A 69-year-old man who has dedicated his time since the 1995 Kobe earthquake to visiting and listening to people affected by the disaster is ready to hand his mission over to younger generations.

“The most important thing is to continue connecting,” said Shuichi Maki, head of a nonprofit support organization for the victims who has decided to retire as its leader in March.

Friday marks the 25th anniversary of the Great Hanshin Earthquake, the first temblor to hit the maximum of 7 on Japan’s seismic intensity scale. The quake killed a total of 6,434 people and injured another 43,792.

Maki, who was then teaching at a night high school, was in Higashinada Ward when the quake rocked the city and nearby areas on Jan. 17. Fortunately, his family and home escaped damage.

He rushed to an elementary school that was a designated evacuation center to see if there was anything he could do. A university student who was volunteering there told him he could contribute greatly by listening to the victims.

After seeing so many people mentally worn out by the disaster, Maki and his friends decided to act. They made a newspaper for survivors to spread information on relief money and other key issues, and explained its contents at the shelter.

Evacuees started to share their concerns with Maki and the other members of his group as they became closer. During their time at the shelter, the members listened to the worries of some 200 people, including those who had lost homes or jobs.

The group dissolved when the last person at the shelter left in September 1995. But in March the following year, the members began anew as reports of people taking their own lives or dying solitary deaths in temporary housing began to grow.

One day, Maki listened to three people for a total of seven hours. He was so exhausted he didn’t even have the energy to ride his bicycle home, he recalled.

There were many times when he considered quitting, but he said he persevered as he wanted to tell the elderly and others living by themselves that they were not alone.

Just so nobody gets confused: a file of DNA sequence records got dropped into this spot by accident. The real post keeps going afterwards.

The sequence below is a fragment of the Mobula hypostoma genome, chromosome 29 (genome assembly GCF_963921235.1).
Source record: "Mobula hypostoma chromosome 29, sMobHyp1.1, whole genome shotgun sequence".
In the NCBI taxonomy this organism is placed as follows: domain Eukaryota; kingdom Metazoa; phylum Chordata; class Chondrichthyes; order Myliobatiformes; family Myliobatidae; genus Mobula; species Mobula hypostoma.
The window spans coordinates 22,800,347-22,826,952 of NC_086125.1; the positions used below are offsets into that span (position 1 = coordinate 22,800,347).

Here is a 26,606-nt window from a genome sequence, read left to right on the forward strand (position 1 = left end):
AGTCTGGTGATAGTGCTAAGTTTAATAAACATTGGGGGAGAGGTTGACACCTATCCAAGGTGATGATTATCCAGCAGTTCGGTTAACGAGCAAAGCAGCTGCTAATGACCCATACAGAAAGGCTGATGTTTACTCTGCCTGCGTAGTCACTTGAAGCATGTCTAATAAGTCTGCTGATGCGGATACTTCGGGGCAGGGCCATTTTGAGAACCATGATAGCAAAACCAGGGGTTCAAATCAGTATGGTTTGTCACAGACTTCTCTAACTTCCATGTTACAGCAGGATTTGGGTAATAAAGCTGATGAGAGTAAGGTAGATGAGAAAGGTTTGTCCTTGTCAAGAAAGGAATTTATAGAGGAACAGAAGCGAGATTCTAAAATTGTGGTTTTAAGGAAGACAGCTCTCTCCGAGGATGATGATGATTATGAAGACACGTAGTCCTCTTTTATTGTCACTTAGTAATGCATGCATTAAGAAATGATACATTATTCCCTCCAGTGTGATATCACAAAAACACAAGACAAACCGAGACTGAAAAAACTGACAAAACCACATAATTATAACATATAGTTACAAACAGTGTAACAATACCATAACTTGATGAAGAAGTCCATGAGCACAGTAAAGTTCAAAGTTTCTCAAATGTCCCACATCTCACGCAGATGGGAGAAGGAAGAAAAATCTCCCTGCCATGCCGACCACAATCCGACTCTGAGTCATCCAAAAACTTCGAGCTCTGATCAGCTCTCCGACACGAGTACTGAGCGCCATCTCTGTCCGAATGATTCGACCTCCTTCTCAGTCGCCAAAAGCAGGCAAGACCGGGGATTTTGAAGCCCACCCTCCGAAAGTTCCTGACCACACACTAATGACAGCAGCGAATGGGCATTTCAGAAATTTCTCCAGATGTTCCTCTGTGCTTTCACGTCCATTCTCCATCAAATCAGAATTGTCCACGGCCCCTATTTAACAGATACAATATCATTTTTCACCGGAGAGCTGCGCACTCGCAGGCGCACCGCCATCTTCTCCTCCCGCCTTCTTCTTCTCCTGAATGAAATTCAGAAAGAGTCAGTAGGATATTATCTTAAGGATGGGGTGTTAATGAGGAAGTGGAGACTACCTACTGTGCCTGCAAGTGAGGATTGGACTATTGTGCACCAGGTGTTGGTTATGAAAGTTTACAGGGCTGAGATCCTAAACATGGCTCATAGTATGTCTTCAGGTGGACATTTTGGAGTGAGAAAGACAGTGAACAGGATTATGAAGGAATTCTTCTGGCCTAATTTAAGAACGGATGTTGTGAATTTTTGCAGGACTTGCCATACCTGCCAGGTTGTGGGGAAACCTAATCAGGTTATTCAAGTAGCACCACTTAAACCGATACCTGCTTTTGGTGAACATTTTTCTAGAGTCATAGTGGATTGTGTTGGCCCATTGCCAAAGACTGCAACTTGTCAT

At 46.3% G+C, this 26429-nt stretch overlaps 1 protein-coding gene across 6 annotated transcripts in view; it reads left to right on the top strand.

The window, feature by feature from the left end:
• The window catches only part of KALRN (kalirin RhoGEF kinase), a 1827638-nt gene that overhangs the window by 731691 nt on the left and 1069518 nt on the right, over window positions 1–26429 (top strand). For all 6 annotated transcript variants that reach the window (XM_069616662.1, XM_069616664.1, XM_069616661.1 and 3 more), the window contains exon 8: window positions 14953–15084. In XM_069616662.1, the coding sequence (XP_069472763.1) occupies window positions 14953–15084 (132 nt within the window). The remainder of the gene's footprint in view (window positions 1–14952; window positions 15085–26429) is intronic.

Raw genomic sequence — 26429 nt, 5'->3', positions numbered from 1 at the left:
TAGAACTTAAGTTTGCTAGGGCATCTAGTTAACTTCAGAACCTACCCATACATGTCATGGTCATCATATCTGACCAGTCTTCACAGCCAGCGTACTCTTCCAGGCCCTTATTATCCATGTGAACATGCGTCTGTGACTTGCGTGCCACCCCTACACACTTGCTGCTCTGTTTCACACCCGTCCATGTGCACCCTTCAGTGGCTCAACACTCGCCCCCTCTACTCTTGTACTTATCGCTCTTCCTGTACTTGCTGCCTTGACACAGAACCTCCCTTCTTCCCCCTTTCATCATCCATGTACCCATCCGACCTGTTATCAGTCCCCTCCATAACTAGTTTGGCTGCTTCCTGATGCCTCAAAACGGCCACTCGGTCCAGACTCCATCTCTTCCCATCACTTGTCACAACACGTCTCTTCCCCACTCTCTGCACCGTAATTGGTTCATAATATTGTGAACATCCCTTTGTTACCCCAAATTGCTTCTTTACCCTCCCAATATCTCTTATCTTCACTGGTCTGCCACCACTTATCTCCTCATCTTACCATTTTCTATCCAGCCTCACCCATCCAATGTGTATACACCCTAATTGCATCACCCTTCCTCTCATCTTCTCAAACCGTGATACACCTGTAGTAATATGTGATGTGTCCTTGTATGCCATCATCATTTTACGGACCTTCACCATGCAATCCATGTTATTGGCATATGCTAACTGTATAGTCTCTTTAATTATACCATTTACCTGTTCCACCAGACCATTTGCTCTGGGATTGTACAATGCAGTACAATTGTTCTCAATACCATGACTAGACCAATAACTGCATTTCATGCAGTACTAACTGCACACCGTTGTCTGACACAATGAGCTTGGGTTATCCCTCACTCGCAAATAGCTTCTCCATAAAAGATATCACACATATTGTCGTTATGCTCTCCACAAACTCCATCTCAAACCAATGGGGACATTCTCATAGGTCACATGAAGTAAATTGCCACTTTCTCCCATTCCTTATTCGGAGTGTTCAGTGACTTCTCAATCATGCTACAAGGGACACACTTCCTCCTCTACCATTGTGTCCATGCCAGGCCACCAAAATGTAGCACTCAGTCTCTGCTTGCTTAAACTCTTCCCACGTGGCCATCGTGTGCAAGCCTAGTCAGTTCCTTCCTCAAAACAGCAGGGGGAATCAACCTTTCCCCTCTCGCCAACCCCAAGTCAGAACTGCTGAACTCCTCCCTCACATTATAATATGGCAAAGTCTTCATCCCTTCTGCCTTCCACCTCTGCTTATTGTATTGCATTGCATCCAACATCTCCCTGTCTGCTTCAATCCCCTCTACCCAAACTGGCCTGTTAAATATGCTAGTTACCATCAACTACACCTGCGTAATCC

Financial support from across the country also helped Maki carry on with his mission.

The NPO, named Hanshin Awaji Daishinsai Yorozu Sodansitsu (literally Consultation Room for Great Hanshin Earthquake) is now working on a letter-writing project to cheer areas hurt by the March 2011 mega-quake, whose tsunami devastated Tohoku’s coastline, and areas in Kyushu rocked by the deadly Kumamoto quakes.

Behind the project is the group’s hope to create and expand connections, said Maki.

When Maki’s team started visiting the homes of Kobe’s victims, there were about 140 waiting for them. That number has since dwindled to 12, as many have died.

Maki has been trying to visit them about once a month, but it’s been harder to bear their deaths as he himself is growing old.

Men in their 20s will take over Maki’s mission of offering support “to the last person.”

Maki, however, still has something left to do. He plans to make a DVD or book of interviews with 22 victims he has been documenting for five years, to leave their voices to posterity.

In a time of both misinformation and too much information, quality journalism is more crucial than ever.
By subscribing, you can help us get the story right.